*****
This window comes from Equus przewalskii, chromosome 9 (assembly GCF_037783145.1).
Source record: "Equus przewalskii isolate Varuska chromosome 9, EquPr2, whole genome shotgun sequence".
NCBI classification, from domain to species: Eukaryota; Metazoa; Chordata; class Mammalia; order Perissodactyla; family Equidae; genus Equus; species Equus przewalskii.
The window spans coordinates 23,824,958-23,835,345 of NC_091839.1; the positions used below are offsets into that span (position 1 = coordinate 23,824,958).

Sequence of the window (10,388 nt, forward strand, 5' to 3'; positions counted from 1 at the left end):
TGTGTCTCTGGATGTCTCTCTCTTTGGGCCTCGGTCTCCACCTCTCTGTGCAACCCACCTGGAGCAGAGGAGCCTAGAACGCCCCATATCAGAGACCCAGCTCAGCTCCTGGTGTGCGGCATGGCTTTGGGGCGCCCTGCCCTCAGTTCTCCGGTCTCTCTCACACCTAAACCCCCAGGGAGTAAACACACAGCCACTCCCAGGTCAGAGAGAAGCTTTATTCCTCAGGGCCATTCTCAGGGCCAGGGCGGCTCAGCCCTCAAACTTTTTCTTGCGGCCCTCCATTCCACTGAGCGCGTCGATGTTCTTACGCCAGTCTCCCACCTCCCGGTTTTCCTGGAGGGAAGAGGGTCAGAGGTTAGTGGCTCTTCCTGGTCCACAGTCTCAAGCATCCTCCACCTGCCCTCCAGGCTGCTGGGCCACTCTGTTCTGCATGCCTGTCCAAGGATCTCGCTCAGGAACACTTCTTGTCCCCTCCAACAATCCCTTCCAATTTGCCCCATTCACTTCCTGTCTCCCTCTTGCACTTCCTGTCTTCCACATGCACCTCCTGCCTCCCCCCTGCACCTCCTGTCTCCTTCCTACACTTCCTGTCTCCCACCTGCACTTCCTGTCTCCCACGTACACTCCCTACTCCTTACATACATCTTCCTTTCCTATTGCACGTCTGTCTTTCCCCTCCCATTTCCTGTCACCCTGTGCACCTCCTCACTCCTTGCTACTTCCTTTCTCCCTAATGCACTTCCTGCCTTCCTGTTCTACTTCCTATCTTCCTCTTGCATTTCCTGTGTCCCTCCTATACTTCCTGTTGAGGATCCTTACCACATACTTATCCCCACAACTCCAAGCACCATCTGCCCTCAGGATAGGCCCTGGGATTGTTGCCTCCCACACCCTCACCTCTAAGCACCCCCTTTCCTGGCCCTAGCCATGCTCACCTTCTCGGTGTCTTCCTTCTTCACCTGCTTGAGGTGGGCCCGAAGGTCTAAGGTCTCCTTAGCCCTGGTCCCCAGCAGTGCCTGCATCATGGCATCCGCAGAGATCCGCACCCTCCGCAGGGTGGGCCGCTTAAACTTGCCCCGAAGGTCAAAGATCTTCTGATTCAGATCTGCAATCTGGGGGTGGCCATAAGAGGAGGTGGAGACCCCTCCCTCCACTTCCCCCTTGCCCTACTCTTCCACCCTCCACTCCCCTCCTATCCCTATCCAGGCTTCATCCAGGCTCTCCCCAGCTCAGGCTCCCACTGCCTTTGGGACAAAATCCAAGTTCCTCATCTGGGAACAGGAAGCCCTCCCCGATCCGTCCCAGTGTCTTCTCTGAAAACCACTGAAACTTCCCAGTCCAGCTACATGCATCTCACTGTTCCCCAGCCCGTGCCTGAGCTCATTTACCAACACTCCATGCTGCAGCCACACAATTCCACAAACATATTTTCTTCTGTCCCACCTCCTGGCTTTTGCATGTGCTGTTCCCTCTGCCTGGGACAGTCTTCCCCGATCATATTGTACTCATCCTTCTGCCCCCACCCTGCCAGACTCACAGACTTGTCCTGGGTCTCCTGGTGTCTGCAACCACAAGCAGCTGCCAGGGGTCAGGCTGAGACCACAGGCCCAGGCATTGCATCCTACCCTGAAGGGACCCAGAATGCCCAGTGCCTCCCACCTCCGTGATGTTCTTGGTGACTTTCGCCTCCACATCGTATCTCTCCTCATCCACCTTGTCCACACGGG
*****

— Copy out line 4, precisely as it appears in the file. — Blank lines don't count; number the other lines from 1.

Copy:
The window spans coordinates 23,824,958-23,835,345 of NC_091839.1; the positions used below are offsets into that span (position 1 = coordinate 23,824,958).